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Productivity is sometimes seen as a dirty word in education. But it doesn’t have to be.
After studying education finance for more than two decades, I'm still humbled when I see the data. When schools with the same demographics get the same amount of money, some achieve better outcomes for students than others. Simply put, some schools are more productive. Too often policymakers' immediate response is to declare, "What matters is how that money is spent." They then frequently institute policies to make sure resources are spent across all schools in uniform ways that better reflect "best practice."
But that reaction ignores an even more astonishing finding in the data. Often those schools do spend their money in roughly the same way and still get wildly different outcomes!
Why? Those who work in schools know that the many human variables at play matter a lot when it comes to student learning. Relationships between staff and students matter. Community factors matter. And individual teachers and staff matter. Maybe there's that one teacher who is amazingly talented at what she does; or the teacher's aide who serves as a de facto grandmother to half the student body; or the chess club leader who manages to keep young boys engaged in school through early adolescence; or the superstar math teacher who seems solely responsible for a middle school's stellar math scores. (Lucky for me, my kids benefitted from his super-human effect). This is the stuff the financial datasets don't capture. Yet these human aspects are critical to any school beating the "productivity odds" - doing more than expected with the resources at hand.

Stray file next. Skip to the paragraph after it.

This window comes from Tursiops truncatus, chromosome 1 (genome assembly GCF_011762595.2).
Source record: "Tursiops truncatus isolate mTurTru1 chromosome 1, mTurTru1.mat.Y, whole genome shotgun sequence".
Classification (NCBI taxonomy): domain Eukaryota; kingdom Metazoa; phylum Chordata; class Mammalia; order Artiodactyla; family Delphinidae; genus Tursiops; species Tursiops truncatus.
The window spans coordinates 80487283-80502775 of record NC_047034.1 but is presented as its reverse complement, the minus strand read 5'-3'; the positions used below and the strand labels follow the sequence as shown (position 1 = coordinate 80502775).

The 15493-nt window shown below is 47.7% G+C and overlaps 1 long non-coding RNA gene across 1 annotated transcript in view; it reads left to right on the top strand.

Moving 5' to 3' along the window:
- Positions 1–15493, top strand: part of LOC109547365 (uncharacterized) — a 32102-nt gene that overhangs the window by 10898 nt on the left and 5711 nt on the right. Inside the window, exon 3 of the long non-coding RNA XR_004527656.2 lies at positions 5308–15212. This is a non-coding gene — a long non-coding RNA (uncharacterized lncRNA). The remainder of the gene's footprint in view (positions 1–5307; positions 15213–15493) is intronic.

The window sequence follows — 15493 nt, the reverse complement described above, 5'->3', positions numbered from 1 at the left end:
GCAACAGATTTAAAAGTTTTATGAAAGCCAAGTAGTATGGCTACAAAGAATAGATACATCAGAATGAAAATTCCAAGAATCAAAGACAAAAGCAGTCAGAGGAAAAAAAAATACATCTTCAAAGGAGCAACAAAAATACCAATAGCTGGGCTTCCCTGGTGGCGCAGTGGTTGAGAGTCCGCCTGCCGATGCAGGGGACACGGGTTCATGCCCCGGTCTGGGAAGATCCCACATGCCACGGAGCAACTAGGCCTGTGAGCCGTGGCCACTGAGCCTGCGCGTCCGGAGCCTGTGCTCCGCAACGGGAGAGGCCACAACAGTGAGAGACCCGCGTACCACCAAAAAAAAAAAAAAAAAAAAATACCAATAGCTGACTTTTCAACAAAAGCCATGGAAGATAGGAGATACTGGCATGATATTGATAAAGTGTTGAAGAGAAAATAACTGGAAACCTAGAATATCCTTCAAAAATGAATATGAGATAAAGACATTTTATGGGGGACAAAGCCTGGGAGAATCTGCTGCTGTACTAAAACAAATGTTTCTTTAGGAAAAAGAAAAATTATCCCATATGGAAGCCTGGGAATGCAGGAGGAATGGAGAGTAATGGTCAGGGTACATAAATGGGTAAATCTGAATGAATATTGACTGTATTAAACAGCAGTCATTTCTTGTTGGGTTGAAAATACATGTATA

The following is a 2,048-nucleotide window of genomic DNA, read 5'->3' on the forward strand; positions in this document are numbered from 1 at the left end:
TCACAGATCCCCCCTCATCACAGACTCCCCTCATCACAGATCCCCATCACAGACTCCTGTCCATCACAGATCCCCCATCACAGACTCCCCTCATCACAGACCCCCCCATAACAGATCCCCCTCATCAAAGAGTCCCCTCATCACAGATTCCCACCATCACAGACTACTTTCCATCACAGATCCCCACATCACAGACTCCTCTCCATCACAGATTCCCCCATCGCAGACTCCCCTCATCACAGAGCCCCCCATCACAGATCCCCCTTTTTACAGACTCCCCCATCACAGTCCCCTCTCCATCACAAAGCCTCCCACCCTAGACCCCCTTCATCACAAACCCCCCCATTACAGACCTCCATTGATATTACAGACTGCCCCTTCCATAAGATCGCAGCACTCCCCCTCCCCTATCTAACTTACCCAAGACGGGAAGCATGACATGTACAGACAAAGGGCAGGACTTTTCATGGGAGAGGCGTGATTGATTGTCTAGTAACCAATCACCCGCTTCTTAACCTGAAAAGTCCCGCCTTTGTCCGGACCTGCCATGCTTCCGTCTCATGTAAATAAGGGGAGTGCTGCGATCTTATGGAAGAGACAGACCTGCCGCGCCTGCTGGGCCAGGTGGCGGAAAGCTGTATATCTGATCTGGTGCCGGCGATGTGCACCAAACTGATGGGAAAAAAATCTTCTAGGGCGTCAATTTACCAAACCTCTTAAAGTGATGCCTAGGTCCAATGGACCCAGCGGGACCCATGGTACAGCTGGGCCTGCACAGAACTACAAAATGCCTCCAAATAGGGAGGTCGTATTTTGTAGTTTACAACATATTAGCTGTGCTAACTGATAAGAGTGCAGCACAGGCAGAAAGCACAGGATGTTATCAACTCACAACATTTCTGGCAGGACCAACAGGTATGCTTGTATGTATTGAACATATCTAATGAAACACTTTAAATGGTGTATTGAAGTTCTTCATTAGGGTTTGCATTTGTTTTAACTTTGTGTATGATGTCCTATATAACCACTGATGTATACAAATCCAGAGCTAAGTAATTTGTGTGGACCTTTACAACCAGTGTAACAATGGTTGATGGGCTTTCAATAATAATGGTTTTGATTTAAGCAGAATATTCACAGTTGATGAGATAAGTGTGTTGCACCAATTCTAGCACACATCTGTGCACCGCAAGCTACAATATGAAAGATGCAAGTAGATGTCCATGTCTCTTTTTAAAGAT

So how is a school system supposed to improve productivity when so much of what matters can't be centrally managed and scaled across schools? The biggest mistake is to establish policies as if all this human stuff didn't matter. This thinking has prompted some systems to push a one-size-fits-all set of expenditures for every school, even if that means making budget tradeoffs that completely override a local school community's priorities. (In my own hometown of Seattle, students, staff and parents at a local high school staged a walkout in 2014 to protest the district's move to eliminate a critical Latin teacher.) The net result is a top-down approach where schools are told what to do and how to do it with accompanying funding systems that put principals in a virtual straitjacket. In essence, such policies work to cripple schools' ability to harness the human element that matters so much in learning.